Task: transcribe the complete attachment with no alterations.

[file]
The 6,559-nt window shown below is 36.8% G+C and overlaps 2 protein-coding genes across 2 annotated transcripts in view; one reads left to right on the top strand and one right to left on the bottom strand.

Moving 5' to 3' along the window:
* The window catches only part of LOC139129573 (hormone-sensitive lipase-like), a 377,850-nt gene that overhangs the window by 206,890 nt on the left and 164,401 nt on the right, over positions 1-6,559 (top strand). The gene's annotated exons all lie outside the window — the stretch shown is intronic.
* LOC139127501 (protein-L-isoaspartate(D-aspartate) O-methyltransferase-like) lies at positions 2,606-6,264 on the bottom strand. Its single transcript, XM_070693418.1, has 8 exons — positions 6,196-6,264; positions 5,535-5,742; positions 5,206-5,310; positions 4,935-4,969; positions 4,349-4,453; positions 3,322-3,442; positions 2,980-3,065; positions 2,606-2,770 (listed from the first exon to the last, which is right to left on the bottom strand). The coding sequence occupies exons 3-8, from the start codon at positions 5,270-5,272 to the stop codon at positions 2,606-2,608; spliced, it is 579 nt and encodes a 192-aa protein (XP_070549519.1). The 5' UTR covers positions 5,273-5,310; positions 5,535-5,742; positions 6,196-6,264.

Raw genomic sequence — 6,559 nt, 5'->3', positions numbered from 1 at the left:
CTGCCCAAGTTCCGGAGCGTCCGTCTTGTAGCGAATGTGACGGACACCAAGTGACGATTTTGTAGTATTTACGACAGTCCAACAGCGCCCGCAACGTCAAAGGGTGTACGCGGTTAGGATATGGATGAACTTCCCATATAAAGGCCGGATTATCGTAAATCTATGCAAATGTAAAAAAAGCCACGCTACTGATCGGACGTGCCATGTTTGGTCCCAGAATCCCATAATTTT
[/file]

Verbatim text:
The 6,559-nt window shown below is 36.8% G+C and overlaps 2 protein-coding genes across 2 annotated transcripts in view; one reads left to right on the top strand and one right to left on the bottom strand.

Moving 5' to 3' along the window:
* The window catches only part of LOC139129573 (hormone-sensitive lipase-like), a 377,850-nt gene that overhangs the window by 206,890 nt on the left and 164,401 nt on the right, over positions 1-6,559 (top strand). The gene's annotated exons all lie outside the window — the stretch shown is intronic.
* LOC139127501 (protein-L-isoaspartate(D-aspartate) O-methyltransferase-like) lies at positions 2,606-6,264 on the bottom strand. Its single transcript, XM_070693418.1, has 8 exons — positions 6,196-6,264; positions 5,535-5,742; positions 5,206-5,310; positions 4,935-4,969; positions 4,349-4,453; positions 3,322-3,442; positions 2,980-3,065; positions 2,606-2,770 (listed from the first exon to the last, which is right to left on the bottom strand). The coding sequence occupies exons 3-8, from the start codon at positions 5,270-5,272 to the stop codon at positions 2,606-2,608; spliced, it is 579 nt and encodes a 192-aa protein (XP_070549519.1). The 5' UTR covers positions 5,273-5,310; positions 5,535-5,742; positions 6,196-6,264.

Raw genomic sequence — 6,559 nt, 5'->3', positions numbered from 1 at the left:
CTGCCCAAGTTCCGGAGCGTCCGTCTTGTAGCGAATGTGACGGACACCAAGTGACGATTTTGTAGTATTTACGACAGTCCAACAGCGCCCGCAACGTCAAAGGGTGTACGCGGTTAGGATATGGATGAACTTCCCATATAAAGGCCGGATTATCGTAAATCTATGCAAATGTAAAAAAAGCCACGCTACTGATCGGACGTGCCATGTTTGGTCCCAGAATCCCATAATTTT